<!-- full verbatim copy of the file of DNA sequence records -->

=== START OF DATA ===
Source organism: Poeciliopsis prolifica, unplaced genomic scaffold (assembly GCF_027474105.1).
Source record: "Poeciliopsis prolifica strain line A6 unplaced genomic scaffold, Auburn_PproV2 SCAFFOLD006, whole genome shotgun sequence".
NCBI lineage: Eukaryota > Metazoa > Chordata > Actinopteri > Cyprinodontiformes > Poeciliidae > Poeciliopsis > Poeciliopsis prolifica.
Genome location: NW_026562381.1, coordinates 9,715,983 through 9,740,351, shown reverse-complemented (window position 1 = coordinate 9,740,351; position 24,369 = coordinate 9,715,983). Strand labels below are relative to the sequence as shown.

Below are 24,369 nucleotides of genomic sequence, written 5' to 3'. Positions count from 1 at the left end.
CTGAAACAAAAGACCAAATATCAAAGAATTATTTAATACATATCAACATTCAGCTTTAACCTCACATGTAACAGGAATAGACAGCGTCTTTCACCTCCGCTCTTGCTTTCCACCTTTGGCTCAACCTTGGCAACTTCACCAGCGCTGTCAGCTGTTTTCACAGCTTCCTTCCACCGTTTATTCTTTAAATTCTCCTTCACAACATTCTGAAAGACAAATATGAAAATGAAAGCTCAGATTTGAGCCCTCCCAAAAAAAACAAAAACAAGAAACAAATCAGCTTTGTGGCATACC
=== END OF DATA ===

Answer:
Source organism: Poeciliopsis prolifica, unplaced genomic scaffold (assembly GCF_027474105.1).
Source record: "Poeciliopsis prolifica strain line A6 unplaced genomic scaffold, Auburn_PproV2 SCAFFOLD006, whole genome shotgun sequence".
NCBI lineage: Eukaryota > Metazoa > Chordata > Actinopteri > Cyprinodontiformes > Poeciliidae > Poeciliopsis > Poeciliopsis prolifica.
Genome location: NW_026562381.1, coordinates 9,715,983 through 9,740,351, shown reverse-complemented (window position 1 = coordinate 9,740,351; position 24,369 = coordinate 9,715,983). Strand labels below are relative to the sequence as shown.

Below are 24,369 nucleotides of genomic sequence, written 5' to 3'. Positions count from 1 at the left end.
CTGAAACAAAAGACCAAATATCAAAGAATTATTTAATACATATCAACATTCAGCTTTAACCTCACATGTAACAGGAATAGACAGCGTCTTTCACCTCCGCTCTTGCTTTCCACCTTTGGCTCAACCTTGGCAACTTCACCAGCGCTGTCAGCTGTTTTCACAGCTTCCTTCCACCGTTTATTCTTTAAATTCTCCTTCACAACATTCTGAAAGACAAATATGAAAATGAAAGCTCAGATTTGAGCCCTCCCAAAAAAAACAAAAACAAGAAACAAATCAGCTTTGTGGCATACC